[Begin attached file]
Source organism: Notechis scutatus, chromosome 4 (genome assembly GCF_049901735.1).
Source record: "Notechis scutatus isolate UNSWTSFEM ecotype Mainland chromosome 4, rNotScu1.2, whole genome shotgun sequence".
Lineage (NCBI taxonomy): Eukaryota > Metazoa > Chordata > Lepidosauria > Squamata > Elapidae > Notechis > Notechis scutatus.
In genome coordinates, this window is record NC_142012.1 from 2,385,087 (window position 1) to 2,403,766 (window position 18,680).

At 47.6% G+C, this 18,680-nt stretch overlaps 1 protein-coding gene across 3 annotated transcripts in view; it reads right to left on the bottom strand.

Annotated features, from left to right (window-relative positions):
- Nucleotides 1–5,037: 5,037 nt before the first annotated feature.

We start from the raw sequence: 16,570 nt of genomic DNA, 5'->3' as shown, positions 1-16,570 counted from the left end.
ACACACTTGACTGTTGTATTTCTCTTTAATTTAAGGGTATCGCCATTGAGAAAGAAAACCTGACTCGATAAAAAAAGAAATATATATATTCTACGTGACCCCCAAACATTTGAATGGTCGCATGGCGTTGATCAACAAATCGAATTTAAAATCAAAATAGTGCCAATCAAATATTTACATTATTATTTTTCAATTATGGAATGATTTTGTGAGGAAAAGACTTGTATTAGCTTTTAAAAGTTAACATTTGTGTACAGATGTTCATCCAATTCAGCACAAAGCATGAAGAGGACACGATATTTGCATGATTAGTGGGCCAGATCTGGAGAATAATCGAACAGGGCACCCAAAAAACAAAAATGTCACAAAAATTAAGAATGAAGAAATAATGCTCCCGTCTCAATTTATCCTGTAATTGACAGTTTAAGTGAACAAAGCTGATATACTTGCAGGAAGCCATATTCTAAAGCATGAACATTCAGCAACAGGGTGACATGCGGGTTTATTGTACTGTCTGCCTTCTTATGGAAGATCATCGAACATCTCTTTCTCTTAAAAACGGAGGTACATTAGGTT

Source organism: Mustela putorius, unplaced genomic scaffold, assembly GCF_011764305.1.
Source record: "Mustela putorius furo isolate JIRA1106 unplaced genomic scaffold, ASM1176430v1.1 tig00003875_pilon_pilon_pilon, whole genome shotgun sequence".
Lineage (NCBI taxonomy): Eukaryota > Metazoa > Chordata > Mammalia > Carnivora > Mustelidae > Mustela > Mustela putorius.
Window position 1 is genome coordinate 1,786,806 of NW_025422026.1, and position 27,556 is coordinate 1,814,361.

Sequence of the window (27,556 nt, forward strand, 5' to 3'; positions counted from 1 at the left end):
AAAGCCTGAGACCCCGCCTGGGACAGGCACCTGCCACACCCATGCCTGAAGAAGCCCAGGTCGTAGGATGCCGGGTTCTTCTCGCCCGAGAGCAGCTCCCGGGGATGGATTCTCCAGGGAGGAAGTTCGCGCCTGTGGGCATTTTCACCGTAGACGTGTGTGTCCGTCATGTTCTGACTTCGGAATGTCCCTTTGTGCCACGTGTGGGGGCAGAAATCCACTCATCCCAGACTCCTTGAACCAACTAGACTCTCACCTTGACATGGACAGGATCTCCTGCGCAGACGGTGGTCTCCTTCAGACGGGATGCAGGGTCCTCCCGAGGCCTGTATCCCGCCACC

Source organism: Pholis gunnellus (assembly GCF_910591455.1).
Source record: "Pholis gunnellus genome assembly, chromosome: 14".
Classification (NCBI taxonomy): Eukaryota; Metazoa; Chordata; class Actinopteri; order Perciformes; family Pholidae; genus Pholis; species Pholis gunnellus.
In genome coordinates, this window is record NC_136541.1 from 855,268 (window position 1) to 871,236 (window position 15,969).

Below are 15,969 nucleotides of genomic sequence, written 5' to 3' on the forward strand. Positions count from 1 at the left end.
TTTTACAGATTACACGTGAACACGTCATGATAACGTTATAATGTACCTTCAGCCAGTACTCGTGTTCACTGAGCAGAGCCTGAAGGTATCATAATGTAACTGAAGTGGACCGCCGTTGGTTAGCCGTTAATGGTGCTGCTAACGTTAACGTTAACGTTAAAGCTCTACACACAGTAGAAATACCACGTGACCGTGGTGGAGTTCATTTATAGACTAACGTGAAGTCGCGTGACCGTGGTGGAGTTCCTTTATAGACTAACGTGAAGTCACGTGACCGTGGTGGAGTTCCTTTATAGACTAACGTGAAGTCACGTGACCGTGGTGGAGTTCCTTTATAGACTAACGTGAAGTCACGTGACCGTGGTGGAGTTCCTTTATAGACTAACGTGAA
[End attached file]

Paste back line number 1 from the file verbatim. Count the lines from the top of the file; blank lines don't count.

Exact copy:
Source organism: Notechis scutatus, chromosome 4 (genome assembly GCF_049901735.1).